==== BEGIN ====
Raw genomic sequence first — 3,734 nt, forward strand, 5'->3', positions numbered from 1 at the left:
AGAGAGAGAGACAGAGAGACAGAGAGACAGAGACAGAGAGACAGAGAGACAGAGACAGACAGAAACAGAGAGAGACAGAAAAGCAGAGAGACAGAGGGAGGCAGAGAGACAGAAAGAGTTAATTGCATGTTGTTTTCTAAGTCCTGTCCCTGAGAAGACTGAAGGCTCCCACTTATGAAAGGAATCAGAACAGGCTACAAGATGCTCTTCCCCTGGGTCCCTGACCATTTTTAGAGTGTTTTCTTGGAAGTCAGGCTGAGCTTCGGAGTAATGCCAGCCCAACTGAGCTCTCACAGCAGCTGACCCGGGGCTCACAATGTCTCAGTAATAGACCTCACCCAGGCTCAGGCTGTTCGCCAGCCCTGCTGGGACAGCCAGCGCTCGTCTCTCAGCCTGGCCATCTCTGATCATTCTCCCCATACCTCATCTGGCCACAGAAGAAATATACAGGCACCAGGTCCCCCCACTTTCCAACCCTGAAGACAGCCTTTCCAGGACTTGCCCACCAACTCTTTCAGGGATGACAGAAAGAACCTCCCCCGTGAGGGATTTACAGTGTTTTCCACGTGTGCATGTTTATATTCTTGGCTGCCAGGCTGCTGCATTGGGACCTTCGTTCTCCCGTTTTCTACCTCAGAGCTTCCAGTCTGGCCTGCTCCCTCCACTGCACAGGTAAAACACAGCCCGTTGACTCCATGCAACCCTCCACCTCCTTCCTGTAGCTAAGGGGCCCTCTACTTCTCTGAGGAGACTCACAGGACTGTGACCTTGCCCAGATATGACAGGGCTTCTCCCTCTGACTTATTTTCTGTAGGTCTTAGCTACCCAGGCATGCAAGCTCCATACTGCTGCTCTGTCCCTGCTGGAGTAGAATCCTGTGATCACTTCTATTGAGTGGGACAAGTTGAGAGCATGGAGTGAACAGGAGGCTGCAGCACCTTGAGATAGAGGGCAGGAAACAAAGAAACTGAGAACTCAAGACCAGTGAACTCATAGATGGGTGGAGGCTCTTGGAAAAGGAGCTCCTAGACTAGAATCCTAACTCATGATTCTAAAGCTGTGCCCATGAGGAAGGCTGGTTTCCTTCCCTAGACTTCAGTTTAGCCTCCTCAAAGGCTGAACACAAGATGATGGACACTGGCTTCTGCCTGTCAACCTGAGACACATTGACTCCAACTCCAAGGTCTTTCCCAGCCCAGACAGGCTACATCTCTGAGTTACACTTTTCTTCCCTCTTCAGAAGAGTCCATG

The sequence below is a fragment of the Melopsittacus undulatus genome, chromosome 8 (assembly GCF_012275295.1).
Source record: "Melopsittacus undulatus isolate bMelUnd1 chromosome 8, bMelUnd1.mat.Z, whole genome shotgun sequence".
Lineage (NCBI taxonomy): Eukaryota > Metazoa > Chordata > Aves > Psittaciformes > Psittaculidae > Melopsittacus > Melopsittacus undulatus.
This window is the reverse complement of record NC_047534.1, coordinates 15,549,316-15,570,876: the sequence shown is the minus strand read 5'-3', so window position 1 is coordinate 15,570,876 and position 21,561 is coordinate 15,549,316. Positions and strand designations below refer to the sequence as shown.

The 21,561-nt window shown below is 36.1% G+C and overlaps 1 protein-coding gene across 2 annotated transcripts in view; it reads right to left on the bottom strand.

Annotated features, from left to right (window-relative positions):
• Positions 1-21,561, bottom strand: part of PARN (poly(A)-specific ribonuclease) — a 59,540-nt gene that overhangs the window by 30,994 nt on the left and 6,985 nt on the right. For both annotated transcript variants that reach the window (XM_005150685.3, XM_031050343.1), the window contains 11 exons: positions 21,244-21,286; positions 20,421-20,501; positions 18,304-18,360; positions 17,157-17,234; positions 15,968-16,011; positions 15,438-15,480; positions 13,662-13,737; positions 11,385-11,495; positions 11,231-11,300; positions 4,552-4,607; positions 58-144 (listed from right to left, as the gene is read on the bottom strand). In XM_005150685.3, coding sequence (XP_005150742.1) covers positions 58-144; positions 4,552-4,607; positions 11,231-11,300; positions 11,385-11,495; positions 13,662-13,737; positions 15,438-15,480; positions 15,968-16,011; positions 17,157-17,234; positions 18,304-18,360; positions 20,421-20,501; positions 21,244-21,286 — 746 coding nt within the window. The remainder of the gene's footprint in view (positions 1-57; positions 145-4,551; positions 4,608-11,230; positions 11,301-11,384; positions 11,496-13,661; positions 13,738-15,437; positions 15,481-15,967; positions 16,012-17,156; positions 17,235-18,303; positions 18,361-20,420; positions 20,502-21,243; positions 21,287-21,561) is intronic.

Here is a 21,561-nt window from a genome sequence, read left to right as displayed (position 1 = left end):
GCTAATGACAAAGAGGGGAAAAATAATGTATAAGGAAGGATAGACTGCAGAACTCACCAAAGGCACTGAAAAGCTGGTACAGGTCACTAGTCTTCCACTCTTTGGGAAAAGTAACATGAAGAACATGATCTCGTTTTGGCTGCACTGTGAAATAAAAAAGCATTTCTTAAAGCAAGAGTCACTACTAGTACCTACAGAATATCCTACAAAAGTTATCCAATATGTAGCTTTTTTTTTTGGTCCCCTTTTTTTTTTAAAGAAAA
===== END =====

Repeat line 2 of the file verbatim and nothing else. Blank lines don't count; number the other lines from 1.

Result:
AGAGAGAGAGACAGAGAGACAGAGAGACAGAGACAGAGAGACAGAGAGACAGAGACAGACAGAAACAGAGAGAGACAGAAAAGCAGAGAGACAGAGGGAGGCAGAGAGACAGAAAGAGTTAATTGCATGTTGTTTTCTAAGTCCTGTCCCTGAGAAGACTGAAGGCTCCCACTTATGAAAGGAATCAGAACAGGCTACAAGATGCTCTTCCCCTGGGTCCCTGACCATTTTTAGAGTGTTTTCTTGGAAGTCAGGCTGAGCTTCGGAGTAATGCCAGCCCAACTGAGCTCTCACAGCAGCTGACCCGGGGCTCACAATGTCTCAGTAATAGACCTCACCCAGGCTCAGGCTGTTCGCCAGCCCTGCTGGGACAGCCAGCGCTCGTCTCTCAGCCTGGCCATCTCTGATCATTCTCCCCATACCTCATCTGGCCACAGAAGAAATATACAGGCACCAGGTCCCCCCACTTTCCAACCCTGAAGACAGCCTTTCCAGGACTTGCCCACCAACTCTTTCAGGGATGACAGAAAGAACCTCCCCCGTGAGGGATTTACAGTGTTTTCCACGTGTGCATGTTTATATTCTTGGCTGCCAGGCTGCTGCATTGGGACCTTCGTTCTCCCGTTTTCTACCTCAGAGCTTCCAGTCTGGCCTGCTCCCTCCACTGCACAGGTAAAACACAGCCCGTTGACTCCATGCAACCCTCCACCTCCTTCCTGTAGCTAAGGGGCCCTCTACTTCTCTGAGGAGACTCACAGGACTGTGACCTTGCCCAGATATGACAGGGCTTCTCCCTCTGACTTATTTTCTGTAGGTCTTAGCTACCCAGGCATGCAAGCTCCATACTGCTGCTCTGTCCCTGCTGGAGTAGAATCCTGTGATCACTTCTATTGAGTGGGACAAGTTGAGAGCATGGAGTGAACAGGAGGCTGCAGCACCTTGAGATAGAGGGCAGGAAACAAAGAAACTGAGAACTCAAGACCAGTGAACTCATAGATGGGTGGAGGCTCTTGGAAAAGGAGCTCCTAGACTAGAATCCTAACTCATGATTCTAAAGCTGTGCCCATGAGGAAGGCTGGTTTCCTTCCCTAGACTTCAGTTTAGCCTCCTCAAAGGCTGAACACAAGATGATGGACACTGGCTTCTGCCTGTCAACCTGAGACACATTGACTCCAACTCCAAGGTCTTTCCCAGCCCAGACAGGCTACATCTCTGAGTTACACTTTTCTTCCCTCTTCAGAAGAGTCCATG